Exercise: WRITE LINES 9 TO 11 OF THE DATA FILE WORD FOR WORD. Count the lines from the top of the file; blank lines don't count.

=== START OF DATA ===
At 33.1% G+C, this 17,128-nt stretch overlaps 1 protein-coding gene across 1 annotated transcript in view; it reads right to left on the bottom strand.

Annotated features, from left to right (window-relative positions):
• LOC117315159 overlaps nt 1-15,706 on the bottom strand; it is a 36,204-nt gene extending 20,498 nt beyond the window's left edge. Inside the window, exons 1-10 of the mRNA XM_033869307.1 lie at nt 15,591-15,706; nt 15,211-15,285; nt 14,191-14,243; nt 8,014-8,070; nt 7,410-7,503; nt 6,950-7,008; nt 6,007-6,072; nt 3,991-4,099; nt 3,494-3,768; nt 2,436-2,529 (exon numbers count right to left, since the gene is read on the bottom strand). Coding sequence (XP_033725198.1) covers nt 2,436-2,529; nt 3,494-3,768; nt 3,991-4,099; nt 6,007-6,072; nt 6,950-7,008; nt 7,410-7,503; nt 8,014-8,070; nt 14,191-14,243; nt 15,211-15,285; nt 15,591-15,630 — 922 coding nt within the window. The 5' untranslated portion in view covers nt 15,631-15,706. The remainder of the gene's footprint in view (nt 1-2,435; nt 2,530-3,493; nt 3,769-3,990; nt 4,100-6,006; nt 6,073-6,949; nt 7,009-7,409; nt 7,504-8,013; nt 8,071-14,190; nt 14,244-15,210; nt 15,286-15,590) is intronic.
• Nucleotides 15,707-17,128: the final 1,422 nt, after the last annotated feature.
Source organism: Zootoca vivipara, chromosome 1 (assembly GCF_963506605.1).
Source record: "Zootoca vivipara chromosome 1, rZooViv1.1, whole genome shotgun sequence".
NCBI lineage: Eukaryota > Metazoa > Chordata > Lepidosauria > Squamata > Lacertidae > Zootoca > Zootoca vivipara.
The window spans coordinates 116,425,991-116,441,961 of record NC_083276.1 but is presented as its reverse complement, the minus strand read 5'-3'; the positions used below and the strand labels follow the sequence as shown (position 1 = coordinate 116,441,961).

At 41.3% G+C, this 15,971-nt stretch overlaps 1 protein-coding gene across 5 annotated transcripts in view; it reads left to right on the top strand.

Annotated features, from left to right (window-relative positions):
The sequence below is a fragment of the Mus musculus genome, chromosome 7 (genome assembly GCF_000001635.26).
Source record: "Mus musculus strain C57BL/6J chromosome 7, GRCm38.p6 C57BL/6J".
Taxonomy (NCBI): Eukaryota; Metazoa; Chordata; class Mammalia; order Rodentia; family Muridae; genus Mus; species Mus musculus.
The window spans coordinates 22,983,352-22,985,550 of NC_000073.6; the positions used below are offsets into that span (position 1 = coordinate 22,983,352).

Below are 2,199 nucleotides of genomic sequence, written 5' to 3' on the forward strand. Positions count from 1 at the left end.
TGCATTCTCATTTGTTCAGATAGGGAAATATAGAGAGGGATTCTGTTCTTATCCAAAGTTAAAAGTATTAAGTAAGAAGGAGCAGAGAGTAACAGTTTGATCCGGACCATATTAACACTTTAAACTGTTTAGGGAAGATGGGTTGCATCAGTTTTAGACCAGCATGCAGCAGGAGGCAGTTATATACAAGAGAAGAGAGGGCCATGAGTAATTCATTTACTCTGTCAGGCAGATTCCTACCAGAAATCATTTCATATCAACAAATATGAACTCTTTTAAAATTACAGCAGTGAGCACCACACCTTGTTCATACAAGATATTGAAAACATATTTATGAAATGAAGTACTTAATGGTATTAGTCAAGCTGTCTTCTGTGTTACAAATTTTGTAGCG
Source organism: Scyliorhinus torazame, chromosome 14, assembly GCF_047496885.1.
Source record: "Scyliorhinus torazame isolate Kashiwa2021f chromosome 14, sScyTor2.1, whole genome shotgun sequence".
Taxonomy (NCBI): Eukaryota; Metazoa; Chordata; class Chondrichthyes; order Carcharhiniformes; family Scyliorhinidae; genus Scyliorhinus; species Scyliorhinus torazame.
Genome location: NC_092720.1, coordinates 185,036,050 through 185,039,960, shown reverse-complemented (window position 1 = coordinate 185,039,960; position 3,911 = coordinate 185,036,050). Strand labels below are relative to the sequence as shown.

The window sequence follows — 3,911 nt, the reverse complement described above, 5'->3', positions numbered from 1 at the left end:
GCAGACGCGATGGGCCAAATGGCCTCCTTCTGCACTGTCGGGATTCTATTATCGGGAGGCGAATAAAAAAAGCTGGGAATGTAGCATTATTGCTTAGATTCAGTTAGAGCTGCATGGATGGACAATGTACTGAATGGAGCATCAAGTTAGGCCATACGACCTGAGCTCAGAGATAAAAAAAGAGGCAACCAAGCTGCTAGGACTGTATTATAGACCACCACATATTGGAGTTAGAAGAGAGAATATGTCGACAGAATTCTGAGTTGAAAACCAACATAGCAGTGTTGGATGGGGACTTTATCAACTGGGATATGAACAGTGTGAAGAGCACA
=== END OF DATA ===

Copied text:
At 41.3% G+C, this 15,971-nt stretch overlaps 1 protein-coding gene across 5 annotated transcripts in view; it reads left to right on the top strand.

Annotated features, from left to right (window-relative positions):
The sequence below is a fragment of the Mus musculus genome, chromosome 7 (genome assembly GCF_000001635.26).